Preparation for a tile floor is as important as any step in the tiling process. Taking extra care in the preparation process can save you time, material and aggravation, so follow these guidelines closely. The first steps are to insure the substrate is appropriate for the application. Taking these steps will not only insure the quality of your work, but also guarantee that your flooring will remain in place and free from stress cracks for as long as possible.

In some cases, screeding – a procedure that uses a very dense cement mixture – is spread to level a floor. While this is not a procedure often tackled by the non-professional with care and patience, the finished result can be truly amazing. The next step in preparing for a tile floor is to gauge or lay out the planned flooring area. During this process, it is important to take into consideration any obstacles you may encounter during the installation. These obstacles may include standpipes, drains, doorways, electrical receptacles or floor vents. When preparing for a tile job, it is best to think forward to these potential scenarios and know what to do when they arise.

Consider Substrate Material. When considering an appropriate subfloor or substrate, it’s imperative to consider a few factors. Introducing a cement board or hardi-backer style substrate may raise the level of your floor by up to a half inch. Once that is added to the quarter inch height of the adhesive and the quarter inch of the tile itself, you have now increased the height by nearly an inch. This may be a factor when considering door clearance, or thresholds for crossings into other rooms. When considering height increases in bathrooms, an extended drain pipe may need to be installed in certain circumstances to insure proper connection and sealing to prevent leakage.

In applications where height restrictions prevent cement board, thinner materials are available; lauan or composite substrates offer an equally strong bonding agent and are only around 1/8″ inch thick. Both these substrates are applied approximately the same way: drywall screws are applied to all four corners of the board, secured tightly, and countersunk appropriately to ensure levelness throughout. This procedure should be followed for the entire flooring area, and seams should overlap evenly over plywood joints. This is done to ensure that no tile is left in the middle of a gap, where stress and traffic can cause the tile to break.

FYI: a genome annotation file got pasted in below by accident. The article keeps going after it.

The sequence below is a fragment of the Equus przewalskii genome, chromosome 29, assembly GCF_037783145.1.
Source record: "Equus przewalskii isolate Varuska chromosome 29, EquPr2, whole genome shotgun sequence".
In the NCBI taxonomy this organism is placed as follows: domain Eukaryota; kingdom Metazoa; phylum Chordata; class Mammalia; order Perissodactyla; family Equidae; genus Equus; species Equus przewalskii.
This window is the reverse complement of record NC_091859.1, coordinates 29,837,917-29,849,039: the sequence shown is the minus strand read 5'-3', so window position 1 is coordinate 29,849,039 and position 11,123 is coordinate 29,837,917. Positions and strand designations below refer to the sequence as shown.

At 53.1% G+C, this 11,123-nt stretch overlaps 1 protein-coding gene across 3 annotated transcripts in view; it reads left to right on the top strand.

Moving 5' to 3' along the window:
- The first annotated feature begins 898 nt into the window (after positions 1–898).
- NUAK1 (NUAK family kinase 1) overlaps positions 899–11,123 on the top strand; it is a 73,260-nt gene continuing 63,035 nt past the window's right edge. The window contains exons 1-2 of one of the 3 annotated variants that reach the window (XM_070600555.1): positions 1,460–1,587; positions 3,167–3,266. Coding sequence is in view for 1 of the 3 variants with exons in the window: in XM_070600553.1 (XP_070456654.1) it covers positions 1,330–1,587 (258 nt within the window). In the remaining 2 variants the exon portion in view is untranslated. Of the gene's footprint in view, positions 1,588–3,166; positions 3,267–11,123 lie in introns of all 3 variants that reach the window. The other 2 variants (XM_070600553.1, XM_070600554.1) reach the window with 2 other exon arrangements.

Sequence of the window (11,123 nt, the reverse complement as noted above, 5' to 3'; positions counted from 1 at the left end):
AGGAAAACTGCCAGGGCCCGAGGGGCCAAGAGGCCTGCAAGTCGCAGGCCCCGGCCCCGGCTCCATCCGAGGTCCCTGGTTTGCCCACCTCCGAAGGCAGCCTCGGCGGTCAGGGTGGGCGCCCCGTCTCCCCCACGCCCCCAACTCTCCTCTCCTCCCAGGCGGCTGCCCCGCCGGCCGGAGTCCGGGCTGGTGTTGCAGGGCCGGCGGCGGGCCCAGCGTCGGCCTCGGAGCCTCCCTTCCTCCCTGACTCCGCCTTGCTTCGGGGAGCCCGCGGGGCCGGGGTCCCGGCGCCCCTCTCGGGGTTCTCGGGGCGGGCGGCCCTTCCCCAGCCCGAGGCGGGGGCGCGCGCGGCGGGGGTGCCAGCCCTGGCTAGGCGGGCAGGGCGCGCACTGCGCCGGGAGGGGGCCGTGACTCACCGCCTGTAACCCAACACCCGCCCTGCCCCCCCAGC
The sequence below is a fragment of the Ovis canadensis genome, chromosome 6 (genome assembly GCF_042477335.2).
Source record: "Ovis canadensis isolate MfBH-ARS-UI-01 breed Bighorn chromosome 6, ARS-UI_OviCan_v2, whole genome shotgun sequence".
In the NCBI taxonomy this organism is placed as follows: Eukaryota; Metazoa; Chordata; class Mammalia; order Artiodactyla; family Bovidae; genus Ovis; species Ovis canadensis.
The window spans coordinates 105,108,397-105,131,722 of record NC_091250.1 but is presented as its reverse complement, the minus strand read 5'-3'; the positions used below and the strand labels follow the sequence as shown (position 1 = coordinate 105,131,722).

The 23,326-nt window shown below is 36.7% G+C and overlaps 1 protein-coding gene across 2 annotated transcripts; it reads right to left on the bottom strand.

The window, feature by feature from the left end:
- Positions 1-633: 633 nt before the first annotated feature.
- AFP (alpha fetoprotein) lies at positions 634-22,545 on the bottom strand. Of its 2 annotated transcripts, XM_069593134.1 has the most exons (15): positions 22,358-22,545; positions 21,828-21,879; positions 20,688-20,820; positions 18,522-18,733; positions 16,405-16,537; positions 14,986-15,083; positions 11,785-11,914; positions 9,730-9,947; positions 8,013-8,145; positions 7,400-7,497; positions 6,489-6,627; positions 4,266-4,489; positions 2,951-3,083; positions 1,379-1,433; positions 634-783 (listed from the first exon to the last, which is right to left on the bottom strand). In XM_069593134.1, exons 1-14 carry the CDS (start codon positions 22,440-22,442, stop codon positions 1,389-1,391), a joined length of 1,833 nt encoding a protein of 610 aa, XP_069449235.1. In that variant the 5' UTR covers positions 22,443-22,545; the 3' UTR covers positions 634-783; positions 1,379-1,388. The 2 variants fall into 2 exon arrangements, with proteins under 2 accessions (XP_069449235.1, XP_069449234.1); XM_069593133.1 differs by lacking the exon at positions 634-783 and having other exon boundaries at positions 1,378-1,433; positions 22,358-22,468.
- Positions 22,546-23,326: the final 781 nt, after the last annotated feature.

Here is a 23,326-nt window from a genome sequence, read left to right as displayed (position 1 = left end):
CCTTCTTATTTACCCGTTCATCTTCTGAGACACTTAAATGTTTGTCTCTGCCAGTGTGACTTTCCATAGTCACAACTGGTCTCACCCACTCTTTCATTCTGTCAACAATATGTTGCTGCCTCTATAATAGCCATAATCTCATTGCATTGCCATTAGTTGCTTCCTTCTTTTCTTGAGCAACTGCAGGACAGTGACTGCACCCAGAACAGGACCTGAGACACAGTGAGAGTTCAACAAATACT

Screeding. Screeding is a procedure most commonly associated with commercial applications, yet in recent years, it has found usage in homes across the country. It is best used in a scenario where a high spot is present and the rest of the floor must be brought up to that high spot to ensure levelness.

  1. Using a moist mixture of sand, Portland cement and lime, rake together everything in a large pan and spray lightly with a hose. Once the mix is sufficiently moist enough to clump in your hand and stay together, you are ready to spread the mixture across your floor.
  2. From the low spot, create a level “ribbon” of sand the length of one wall and even with the high spot. Create another ribbon on the opposite wall, level with the high spot. The two ribbons should now be level to each other. You will use these ribbons in conjunction with a large straight edge to evenly distribute the rest of the mixture across the open floor space.
  3. As you make your way across the open area, using a flat trowel, firmly trowel the screeded area to satin finish and inspect the areas for cavities. If you find a cavity, take a fistful of the screed mixture, and forcibly throw it directly on top of the affected area. Pull your straight edge over the area, and trowel to a smooth finish.
  4. Once you have screeded the entire area, let the mixture sit overnight to ensure a solid working surface that you will be able to walk and work on.

Laying Out the Tile. Gauging an area, or creating a layout, requires a certain amount of patience and savvy.

  1. Beginning with the center of the main entrance to the room, snap a straight chalk line through to the back of the room. Use a square to make sure the line is perpendicular to the door.
  2. Determine the center of the chalk line you just laid. Snap another straight line again, perpendicular to the line already present. This is your guideline, a simple gauge to determine if the floor you are laying is straight.